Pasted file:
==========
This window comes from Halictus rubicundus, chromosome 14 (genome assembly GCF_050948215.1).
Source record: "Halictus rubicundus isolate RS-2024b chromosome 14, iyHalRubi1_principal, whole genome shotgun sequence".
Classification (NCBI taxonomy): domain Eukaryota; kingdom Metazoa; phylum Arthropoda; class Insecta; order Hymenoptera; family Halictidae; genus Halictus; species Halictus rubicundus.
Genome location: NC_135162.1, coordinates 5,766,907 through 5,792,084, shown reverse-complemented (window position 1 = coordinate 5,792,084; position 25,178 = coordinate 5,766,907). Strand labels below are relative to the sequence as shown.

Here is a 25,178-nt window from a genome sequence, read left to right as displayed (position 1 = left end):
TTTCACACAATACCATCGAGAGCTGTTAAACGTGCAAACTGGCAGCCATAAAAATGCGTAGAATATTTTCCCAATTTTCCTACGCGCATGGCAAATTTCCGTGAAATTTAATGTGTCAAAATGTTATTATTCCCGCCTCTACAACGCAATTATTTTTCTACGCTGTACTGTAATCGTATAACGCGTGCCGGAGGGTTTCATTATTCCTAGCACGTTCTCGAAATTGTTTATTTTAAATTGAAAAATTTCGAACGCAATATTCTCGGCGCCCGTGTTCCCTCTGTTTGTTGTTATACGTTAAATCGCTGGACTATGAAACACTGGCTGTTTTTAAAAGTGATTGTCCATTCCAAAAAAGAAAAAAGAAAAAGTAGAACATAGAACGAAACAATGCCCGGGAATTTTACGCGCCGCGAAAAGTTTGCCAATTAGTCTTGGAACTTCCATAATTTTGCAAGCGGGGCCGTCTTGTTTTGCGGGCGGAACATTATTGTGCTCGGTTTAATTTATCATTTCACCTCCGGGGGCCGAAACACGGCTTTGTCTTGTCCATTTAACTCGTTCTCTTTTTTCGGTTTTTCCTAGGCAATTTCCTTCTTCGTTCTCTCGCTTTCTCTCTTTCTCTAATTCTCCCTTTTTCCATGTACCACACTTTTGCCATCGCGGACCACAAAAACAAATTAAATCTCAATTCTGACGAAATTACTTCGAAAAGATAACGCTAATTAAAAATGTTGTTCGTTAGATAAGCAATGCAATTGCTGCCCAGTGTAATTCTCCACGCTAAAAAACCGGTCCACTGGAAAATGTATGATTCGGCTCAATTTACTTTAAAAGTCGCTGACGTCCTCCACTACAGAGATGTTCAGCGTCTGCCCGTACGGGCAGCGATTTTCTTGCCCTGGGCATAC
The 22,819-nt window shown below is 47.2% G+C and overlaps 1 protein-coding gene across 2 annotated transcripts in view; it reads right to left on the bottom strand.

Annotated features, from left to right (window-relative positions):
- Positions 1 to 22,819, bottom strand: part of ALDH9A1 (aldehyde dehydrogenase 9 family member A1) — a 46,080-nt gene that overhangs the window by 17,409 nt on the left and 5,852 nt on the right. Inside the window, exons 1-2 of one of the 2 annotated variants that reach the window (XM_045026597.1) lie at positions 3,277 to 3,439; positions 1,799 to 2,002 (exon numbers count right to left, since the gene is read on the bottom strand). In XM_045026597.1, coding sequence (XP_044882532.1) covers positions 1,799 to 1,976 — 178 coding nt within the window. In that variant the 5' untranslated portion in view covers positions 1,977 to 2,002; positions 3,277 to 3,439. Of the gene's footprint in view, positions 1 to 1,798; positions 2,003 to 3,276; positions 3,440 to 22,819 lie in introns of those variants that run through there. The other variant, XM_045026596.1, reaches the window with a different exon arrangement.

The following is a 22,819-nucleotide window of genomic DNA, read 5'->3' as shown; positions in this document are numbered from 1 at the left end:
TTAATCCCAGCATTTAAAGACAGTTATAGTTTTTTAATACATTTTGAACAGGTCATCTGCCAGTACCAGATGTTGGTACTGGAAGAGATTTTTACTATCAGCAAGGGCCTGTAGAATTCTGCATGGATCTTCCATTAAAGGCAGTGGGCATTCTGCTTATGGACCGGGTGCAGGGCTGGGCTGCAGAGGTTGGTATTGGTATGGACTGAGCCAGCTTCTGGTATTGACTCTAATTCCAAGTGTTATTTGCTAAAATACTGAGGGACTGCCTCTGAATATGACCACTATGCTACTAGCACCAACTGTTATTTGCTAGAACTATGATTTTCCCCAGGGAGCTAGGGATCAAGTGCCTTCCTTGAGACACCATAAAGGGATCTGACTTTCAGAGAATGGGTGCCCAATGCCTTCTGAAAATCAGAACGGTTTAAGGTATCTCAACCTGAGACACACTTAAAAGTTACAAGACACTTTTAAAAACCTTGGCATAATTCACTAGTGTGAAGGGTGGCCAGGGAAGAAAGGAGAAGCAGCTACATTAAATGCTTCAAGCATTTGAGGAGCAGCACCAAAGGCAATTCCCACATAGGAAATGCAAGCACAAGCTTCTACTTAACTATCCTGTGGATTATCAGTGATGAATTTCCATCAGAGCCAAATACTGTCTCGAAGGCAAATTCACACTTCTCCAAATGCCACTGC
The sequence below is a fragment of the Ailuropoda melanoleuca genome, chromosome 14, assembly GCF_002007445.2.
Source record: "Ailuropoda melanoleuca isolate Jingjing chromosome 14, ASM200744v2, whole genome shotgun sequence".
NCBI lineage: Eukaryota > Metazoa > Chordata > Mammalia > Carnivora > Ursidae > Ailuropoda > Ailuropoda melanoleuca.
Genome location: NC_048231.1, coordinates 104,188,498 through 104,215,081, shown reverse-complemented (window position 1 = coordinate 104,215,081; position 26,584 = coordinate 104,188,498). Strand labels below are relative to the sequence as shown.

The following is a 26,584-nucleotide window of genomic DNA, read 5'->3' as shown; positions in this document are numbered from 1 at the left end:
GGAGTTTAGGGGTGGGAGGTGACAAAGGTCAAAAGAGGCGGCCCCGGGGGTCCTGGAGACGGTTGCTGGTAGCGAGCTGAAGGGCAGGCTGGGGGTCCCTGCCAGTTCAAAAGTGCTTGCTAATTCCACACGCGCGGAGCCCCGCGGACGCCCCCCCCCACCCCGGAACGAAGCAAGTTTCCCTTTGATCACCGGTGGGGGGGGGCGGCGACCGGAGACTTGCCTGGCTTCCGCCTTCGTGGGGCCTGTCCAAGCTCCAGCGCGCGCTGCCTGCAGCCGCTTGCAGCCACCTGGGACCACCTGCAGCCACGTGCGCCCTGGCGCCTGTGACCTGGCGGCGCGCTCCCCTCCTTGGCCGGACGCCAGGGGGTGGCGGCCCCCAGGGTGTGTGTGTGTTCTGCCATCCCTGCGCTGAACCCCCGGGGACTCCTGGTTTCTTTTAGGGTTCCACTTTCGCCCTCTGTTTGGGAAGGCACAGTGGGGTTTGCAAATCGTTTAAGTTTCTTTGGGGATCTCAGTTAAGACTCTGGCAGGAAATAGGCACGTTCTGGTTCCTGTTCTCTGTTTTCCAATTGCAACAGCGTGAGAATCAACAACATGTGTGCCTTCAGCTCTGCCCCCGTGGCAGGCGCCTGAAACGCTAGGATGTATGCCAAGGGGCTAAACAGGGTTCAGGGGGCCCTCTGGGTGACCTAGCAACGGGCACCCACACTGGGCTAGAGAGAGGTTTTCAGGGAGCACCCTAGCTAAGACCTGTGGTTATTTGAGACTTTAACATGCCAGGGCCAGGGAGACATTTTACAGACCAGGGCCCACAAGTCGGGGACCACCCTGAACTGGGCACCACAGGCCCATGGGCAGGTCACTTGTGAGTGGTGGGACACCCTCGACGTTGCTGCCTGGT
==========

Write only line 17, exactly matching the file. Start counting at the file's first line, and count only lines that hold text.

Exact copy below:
GGAGTTTAGGGGTGGGAGGTGACAAAGGTCAAAAGAGGCGGCCCCGGGGGTCCTGGAGACGGTTGCTGGTAGCGAGCTGAAGGGCAGGCTGGGGGTCCCTGCCAGTTCAAAAGTGCTTGCTAATTCCACACGCGCGGAGCCCCGCGGACGCCCCCCCCCACCCCGGAACGAAGCAAGTTTCCCTTTGATCACCGGTGGGGGGGGGCGGCGACCGGAGACTTGCCTGGCTTCCGCCTTCGTGGGGCCTGTCCAAGCTCCAGCGCGCGCTGCCTGCAGCCGCTTGCAGCCACCTGGGACCACCTGCAGCCACGTGCGCCCTGGCGCCTGTGACCTGGCGGCGCGCTCCCCTCCTTGGCCGGACGCCAGGGGGTGGCGGCCCCCAGGGTGTGTGTGTGTTCTGCCATCCCTGCGCTGAACCCCCGGGGACTCCTGGTTTCTTTTAGGGTTCCACTTTCGCCCTCTGTTTGGGAAGGCACAGTGGGGTTTGCAAATCGTTTAAGTTTCTTTGGGGATCTCAGTTAAGACTCTGGCAGGAAATAGGCACGTTCTGGTTCCTGTTCTCTGTTTTCCAATTGCAACAGCGTGAGAATCAACAACATGTGTGCCTTCAGCTCTGCCCCCGTGGCAGGCGCCTGAAACGCTAGGATGTATGCCAAGGGGCTAAACAGGGTTCAGGGGGCCCTCTGGGTGACCTAGCAACGGGCACCCACACTGGGCTAGAGAGAGGTTTTCAGGGAGCACCCTAGCTAAGACCTGTGGTTATTTGAGACTTTAACATGCCAGGGCCAGGGAGACATTTTACAGACCAGGGCCCACAAGTCGGGGACCACCCTGAACTGGGCACCACAGGCCCATGGGCAGGTCACTTGTGAGTGGTGGGACACCCTCGACGTTGCTGCCTGGT